Perineal Wound Complications Following Extralevator Abdominoperineal Excision: Experience of a Regional Cancer Center
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Extralevator abdominoperineal excision (ELAPE) results in a large perineal defect which needs reconstruction by a flap or biological mesh. The incidence of perineal wound complications is thought to be higher following an ELAPE compared to conventional abdominoperineal excision (APE). WE aimed to analyze the perineal wound complications following ELAPE in our institution. This was a retrospective analysis of all consecutive patients who underwent an APE (conventional and ELAPE) procedure in our institution between 2012 and 2015. We retrieved the demographic data, treatment data, and pathological data from the case records. Reconstruction of the perineal defect after a prone perineal dissection was performed using a local muscle flap. The incidence of perinealwound complications, hospital stay, and time to initiate adjuvant chemotherapy was compared between the two groups. A total of 71 patients underwent APE over a period of 41 months of which 21 patients underwent ELAPE. The perineal dissection during ELAPE was done in the prone position in 18 patients and in the supine position in 3 patients. Perineal wound complications were seen in 9 patients (42%) who underwent ELAPE compared to 17 patients (34%) who underwent conventional APE (p = 0.52). The mean duration of hospital stay was significantly longer in patients who underwent ELAPE when compared to those who underwent conventional APE (22.9 ± 3.6 days vs 14.6 ± 1.0 days, p = 0.03). The median interval between ELAPE and initiation of adjuvant chemo was 54 days (range 32–120 days) compared to 50 days (range 30–100 days) in patients undergoing conventional APE. A delay in initiating adjuvant chemotherapy of more than 12 weeks was seen in 4 patients (19%) following ELAPE. The incidence of perineal wound complications following ELAPE in this study was comparable to that reported in literature. Although the hospital stay following ELAPE was significantly longer than that following conventional APE in our institution, it did not unduly prolong initiation of adjuvant chemotherapy. Improving the perineal reconstruction techniques and selecting patients who will benefit from ELAPE may help to reduce the wound complications.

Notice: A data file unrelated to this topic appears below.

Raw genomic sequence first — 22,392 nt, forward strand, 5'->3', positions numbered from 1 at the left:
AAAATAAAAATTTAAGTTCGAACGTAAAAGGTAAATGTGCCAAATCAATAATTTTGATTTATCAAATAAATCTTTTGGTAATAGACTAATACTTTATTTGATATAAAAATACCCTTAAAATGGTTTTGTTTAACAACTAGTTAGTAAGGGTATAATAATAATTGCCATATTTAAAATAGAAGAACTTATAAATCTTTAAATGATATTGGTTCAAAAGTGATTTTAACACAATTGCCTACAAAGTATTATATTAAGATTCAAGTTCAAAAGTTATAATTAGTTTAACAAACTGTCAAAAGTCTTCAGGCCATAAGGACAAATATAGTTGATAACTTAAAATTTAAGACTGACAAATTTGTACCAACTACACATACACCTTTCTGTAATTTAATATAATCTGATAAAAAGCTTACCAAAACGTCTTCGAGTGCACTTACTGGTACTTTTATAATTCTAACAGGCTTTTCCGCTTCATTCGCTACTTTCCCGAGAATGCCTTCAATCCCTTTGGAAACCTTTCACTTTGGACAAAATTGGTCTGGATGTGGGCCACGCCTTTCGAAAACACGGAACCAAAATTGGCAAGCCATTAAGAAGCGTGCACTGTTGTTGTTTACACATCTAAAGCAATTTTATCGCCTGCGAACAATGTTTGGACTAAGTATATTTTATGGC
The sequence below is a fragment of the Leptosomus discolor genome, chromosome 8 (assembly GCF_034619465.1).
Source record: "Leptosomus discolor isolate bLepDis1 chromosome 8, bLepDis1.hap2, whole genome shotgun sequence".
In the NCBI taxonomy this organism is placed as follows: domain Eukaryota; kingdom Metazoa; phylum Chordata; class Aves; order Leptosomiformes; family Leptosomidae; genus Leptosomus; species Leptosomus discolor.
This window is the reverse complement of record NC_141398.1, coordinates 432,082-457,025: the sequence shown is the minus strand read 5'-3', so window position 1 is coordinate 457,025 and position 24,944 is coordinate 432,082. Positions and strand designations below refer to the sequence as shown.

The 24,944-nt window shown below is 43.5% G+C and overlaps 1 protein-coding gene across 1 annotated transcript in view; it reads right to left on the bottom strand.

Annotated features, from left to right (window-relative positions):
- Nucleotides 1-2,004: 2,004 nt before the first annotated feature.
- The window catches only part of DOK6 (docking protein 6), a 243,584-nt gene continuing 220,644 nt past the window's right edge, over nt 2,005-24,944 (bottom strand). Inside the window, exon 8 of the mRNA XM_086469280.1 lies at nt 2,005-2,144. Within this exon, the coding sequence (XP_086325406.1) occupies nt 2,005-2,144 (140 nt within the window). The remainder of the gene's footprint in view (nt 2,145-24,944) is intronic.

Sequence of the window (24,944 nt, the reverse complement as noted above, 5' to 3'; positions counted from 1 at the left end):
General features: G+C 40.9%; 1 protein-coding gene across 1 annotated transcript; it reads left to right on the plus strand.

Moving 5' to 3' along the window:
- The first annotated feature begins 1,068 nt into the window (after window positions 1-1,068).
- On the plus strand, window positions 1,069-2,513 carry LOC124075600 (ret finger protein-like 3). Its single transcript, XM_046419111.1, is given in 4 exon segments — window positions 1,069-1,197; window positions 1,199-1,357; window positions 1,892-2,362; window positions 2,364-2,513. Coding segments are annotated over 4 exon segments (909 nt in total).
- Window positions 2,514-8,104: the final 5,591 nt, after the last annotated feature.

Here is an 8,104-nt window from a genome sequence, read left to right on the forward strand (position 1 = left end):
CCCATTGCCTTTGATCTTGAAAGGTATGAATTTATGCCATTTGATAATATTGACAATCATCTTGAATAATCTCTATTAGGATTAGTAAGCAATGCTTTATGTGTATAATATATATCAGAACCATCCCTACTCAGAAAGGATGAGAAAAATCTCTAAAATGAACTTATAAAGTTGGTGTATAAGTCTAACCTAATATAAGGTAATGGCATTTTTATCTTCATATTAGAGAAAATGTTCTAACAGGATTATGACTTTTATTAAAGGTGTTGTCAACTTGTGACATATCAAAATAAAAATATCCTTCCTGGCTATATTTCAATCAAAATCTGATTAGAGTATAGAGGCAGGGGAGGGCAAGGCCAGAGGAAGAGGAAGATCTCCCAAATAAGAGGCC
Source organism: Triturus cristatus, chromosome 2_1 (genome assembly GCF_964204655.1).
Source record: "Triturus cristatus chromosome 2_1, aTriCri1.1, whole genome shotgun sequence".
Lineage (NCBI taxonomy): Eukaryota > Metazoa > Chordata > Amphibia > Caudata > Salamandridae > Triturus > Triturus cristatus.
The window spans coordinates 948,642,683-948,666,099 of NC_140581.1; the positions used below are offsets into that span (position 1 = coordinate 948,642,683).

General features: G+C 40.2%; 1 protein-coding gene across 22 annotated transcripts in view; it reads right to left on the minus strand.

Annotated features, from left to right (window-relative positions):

KeywordsExtralevator abdominoperineal excision (ELAPE) Intra-op perforation (IOP) Circumferential resection margin (CRM) Perineal wound complications Gluteal muscle flap
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